There’s been a lot of talk about how artists are adapting their work to transmit to folks sheltering-in-place: dancers making videos outdoors, musicians holding concerts in living rooms, actors reading scripts via Zoom. But little notice has been paid to the production side of this fundamental shift in live performance. The music itself, in some ways, has remained constant but the producers who capture, edit, and transmit have been overlooked. Doug Usher is the man behind the curtain supporting art and artistry as a filmmaker, director, and producer and working as a freelance livestreamer currently.
Doug Usher is the founder and Creative Director of VIA , a Fort Collins-based creative studio. In the earliest days of the shutdown he saw the writing on the wall and ordered specialized equipment (now sold out for months) to enable high quality streaming of live performance. For Doug, streaming isn’t just about making the at-home viewer a passive “fly on the wall” but rather engaging them in an augmented way that is enhanced by the virtual experience. “Without a live audience you do miss that venue energy, the non-verbal feedback loop between performer and audience. I’ve got to use the tools of creative livestreaming, like live editing or song-requests to name a few, to engage the viewer and provide some of that agency to them,” says Doug explaining one of the many ways he is available to support artists as a creative producer.
This ingenuity, and technical know-how gleaned from 10 years working in LA on over one hundred film projects and in TV studios, means Doug helps performers find the right medium for their message. When Julie Sutter, Community Manager at The Music District, programmed an 100 % virtual event called “Stay Home: A Rent Party,” Doug was toggling between all the recorded footage and various live-streams to bring the evening of interviews, music, and conversation together.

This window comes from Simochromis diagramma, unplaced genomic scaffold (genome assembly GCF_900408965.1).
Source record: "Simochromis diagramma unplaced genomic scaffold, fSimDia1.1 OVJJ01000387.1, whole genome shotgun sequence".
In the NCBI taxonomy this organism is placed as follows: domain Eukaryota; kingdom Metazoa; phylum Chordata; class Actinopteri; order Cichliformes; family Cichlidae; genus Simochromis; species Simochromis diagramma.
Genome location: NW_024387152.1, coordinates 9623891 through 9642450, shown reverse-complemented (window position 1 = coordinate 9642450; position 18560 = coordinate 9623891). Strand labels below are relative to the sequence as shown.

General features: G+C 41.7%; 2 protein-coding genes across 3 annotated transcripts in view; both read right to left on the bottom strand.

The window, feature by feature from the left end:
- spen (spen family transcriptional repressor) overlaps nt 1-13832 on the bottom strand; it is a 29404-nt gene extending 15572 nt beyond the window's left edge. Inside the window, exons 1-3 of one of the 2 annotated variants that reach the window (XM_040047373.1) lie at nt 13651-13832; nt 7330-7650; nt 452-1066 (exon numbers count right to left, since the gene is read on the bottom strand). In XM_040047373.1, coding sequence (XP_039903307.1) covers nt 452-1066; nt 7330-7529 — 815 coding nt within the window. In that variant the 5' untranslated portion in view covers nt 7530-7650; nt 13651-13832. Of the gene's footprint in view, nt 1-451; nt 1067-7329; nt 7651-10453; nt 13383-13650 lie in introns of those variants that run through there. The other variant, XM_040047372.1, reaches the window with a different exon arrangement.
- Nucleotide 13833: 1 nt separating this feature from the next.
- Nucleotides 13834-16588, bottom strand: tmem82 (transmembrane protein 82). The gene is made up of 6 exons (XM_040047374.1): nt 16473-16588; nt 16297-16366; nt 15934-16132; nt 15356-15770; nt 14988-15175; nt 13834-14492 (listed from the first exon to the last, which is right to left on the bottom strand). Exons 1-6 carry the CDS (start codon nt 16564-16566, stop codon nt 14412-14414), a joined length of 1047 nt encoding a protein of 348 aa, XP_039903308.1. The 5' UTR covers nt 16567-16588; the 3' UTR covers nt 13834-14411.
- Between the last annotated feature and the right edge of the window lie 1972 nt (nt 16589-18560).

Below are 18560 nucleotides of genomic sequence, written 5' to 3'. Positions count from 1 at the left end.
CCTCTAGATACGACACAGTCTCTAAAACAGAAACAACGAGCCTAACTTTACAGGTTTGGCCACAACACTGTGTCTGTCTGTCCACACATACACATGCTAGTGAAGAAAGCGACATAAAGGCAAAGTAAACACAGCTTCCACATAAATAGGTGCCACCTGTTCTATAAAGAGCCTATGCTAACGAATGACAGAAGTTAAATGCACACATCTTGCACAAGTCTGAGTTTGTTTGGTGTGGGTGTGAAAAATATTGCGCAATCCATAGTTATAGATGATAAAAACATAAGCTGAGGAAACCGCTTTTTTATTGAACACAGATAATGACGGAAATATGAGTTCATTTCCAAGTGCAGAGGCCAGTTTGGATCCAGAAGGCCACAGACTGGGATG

Julie says, ““What was particularly valuable about working with Doug on the Neighbor to Neighbor livestream was his ability to translate my vision for the event into something that could ACTUALLY WORK, technically speaking. I tend to be overambitious in scope and under-informed in terms of … realism? And Doug not only listened, he offered ideas to make mine even better — then delivered on them, seemingly without even breaking a sweat.” She also mentioned the often overlooked pragmatic consideration: Doug’s the guy with the gear. Finally, according to Julie he is “very very organized and unflappable.” In August, the album was released! You can buy the cover songs by Fort Collins musicians from the event as a fund raiser for Neighbor to Neighbor.
Inspired by a 1990s PBS show called “Dinner and a Movie,” Doug conceived of a song swap collaboration and realized “Home But Not Alone” with 105.5 The Colorado Sound. Alt-folk trio, Whippoorwill, wrote and performed a song live throughout the evening with lyrical input from the audience which was subsequently the most viewed NPR live event that week. Musician and songwriter for Whippoorwill, Alysia Kraft, says “The “Home but Not Alone” experience was our first livestream and certainly our first time co-writing a song live with the help of a virtual audience… not to mention, our first direct collaboration with NPR. It’s the type of thing I would have agreed to jump into remotely ONLY by knowing that Doug was at the helm, driving and calibrating and coordinating all parties and moving parts. Doug’s creativity and professionalism ride side-by-side in all that I’ve seen him do, which makes working with him both very exciting and solidly reassuring.”
Creative and engaged streaming of events isn’t ever going to replace the electricity of a concert, play, or dance performance but Doug sees the current necessity as an opportunity. He’s dusted off some old skills from TV, using a switcher to toggle between feeds and edit footage live for “FoCoMX Drive and Jive” broadcast concerts at the Holiday Twin Drive-In.
“I don’t want to say that everything can be taken virtual but lots can be enhanced,” says Doug, citing all the folks who’ve always been housebound who now can participate through virtual live events. “It is becoming a critical part of the future. Even when things go “back to normal,” whatever that means, virtual live events are here to stay. No matter what you’re doing there’s a way you can supplement it or enhance it. I just want to do anything I can to let artists keep making art,” Doug says. Even if this means inventing a new medium of transmission for engaged streaming as we go, Doug Usher is up for the challenge. (See Doug’s work and Colorado musical performances from the FoCoMX Drive & Jive on NPR Music)
This article is part of a series of highlights about our Fort Collins artists and creatives making a difference during the COVID-19 pandemic crisis. Thank you for supporting local artists, musicians, creative small businesses and Downtown Fort Collins!